During medical emergencies caused by the overconsumption of alcohol, underage drinkers could be given some amnesty from police punishment if they call the authorities for help.
At a public hearing Wednesday, University of Wisconsin students, university police officials and UW administrators shared their opinions with lawmakers on what benefits and concerns they believed the proposed Responsible Action bill would bring to affect Wisconsin’s underage drinking culture.
Under the bill, introduced by Sen. Fred Risser, D-Madison, police officers would not be able to issue citations to individuals under 21 who have been drinking alcohol if they called 911 to obtain medical or police assistance either for themselves or someone around them.
“The health, safety and welfare of our young individuals is a primary concern, and we want responsible action when that occurs. And we don’t want people frightened away from responsible action because of their own actions,” Risser said.
Gregg Heinselman, associate vice chancellor of student affairs at UW-River Falls, expressed concerns that under the bill, university officials would not be able to take disciplinary actions, such as suspension, expulsion or removal from residence halls, against students caught drinking underage.
Heinselman said students living in residence halls are part of a larger community to which they should be held accountable.
“We need these tools in our toolbox,” he said.
Heinselman’s argument stood in contrast to the testimony of David Gardner, the Associated Students of Madison chair, and Morgan Rae, ASM Legislative Affairs chair. Rae said the legislation would save lives by encouraging young people to call for medical help when needed.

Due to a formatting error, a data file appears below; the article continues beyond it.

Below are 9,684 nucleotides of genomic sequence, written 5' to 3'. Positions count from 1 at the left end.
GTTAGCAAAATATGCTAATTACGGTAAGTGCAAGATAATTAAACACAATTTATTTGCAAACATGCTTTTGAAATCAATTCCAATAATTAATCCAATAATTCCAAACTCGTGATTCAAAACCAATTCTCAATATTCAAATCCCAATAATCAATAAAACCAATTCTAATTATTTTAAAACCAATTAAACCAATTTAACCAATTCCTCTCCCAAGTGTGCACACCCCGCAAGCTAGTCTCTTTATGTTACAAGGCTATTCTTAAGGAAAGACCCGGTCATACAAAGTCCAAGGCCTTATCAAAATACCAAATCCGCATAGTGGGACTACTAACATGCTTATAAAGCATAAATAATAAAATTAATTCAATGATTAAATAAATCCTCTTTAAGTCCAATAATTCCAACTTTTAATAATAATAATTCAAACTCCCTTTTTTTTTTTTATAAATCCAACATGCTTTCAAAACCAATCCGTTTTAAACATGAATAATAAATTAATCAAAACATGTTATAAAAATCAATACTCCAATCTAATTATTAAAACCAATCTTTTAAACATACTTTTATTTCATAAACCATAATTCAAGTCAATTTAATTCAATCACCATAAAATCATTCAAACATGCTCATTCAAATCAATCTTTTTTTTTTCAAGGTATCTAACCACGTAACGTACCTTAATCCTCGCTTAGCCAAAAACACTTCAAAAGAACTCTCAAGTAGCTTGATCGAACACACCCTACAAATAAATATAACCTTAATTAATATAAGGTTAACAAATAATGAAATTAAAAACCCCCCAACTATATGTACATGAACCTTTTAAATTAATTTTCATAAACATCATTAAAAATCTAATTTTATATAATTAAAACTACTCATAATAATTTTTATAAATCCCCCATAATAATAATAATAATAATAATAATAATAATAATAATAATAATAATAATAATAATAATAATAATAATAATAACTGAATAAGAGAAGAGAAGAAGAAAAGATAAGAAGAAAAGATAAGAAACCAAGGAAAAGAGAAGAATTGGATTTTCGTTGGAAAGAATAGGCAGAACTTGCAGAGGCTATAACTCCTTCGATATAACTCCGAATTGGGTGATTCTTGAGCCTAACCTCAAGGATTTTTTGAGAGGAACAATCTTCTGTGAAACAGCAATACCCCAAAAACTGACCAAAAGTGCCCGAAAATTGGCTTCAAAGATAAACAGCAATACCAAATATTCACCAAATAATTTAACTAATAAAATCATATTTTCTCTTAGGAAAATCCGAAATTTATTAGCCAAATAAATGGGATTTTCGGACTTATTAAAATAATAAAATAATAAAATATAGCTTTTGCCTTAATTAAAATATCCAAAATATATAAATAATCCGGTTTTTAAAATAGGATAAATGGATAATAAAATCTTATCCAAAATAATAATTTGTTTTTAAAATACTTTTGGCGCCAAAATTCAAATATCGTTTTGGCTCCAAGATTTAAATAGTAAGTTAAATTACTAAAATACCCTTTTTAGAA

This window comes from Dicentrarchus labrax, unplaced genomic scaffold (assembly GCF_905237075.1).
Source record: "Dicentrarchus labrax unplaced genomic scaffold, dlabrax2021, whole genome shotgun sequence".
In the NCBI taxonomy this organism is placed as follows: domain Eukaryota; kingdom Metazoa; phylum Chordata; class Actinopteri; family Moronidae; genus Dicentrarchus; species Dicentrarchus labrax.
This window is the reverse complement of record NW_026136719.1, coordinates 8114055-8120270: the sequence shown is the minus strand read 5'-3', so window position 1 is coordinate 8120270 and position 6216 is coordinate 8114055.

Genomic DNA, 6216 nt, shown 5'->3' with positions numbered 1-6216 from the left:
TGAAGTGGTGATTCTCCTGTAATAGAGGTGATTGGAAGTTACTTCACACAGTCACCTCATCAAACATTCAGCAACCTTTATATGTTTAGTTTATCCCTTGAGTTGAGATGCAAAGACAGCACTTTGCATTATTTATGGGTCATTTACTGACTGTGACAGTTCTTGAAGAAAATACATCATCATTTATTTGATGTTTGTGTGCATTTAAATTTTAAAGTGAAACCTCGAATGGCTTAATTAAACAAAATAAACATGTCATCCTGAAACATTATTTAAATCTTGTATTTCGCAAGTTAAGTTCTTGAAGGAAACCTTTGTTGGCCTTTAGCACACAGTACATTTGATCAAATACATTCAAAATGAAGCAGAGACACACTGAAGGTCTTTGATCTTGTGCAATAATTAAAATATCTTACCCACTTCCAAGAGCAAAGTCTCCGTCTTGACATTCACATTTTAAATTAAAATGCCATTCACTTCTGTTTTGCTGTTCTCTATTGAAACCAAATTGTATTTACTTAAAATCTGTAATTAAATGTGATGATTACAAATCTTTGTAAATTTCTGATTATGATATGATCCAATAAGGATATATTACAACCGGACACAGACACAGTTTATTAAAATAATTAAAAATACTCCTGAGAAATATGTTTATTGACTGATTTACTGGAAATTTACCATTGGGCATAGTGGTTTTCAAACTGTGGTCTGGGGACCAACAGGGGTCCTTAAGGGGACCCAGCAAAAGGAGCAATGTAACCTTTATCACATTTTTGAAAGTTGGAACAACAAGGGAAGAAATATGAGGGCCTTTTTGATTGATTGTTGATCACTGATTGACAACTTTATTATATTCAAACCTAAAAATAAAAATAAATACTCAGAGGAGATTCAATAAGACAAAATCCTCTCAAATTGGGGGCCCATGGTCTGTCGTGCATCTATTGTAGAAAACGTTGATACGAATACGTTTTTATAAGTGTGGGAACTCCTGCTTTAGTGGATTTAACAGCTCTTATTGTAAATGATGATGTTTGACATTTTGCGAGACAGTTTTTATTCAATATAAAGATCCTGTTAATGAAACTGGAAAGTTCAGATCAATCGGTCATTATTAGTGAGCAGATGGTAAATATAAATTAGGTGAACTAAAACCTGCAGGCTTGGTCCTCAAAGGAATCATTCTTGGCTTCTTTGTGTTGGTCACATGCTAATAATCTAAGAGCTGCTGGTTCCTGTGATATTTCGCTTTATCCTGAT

Rae said there are already 17 states in the U.S. with similar laws, and in a recent campus survey, 40 percent of students said they would call for medical help if they knew they would receive a police citation. Eighty-nine percent of respondents said they would call for help if they were guaranteed protection from police and university disciplinary measures.
Gardner said he strongly supports the proposed legislation, as it could save lives of young people across the state. He said although he and ASM do not condone the use of alcohol by minors, the main priority of the bill is to save lives.
“We are balancing students’ health and we are balancing students’ safety,” Gardner said. “I think we should empower our students with this option.”
While underage drinkers would dodge a drinking citation, they would not get off scot-free. The bill gives police the power to require the minor to attend an alcohol safety course if the area has an alcohol diversion program in place, Risser said.
UW-Whitewater Police Chief Matt Kiederlen also expressed concerns with the bill, as he believes students may abuse the new law as a “get out of jail free card.”
Risser assured the committee the law was not meant to be a loop hole for underage drinking but instead “a public health and safety measure.”
If the bill passes through the Senate Committee on Universities and Technical Colleges, it will be sent to the Senate for a vote.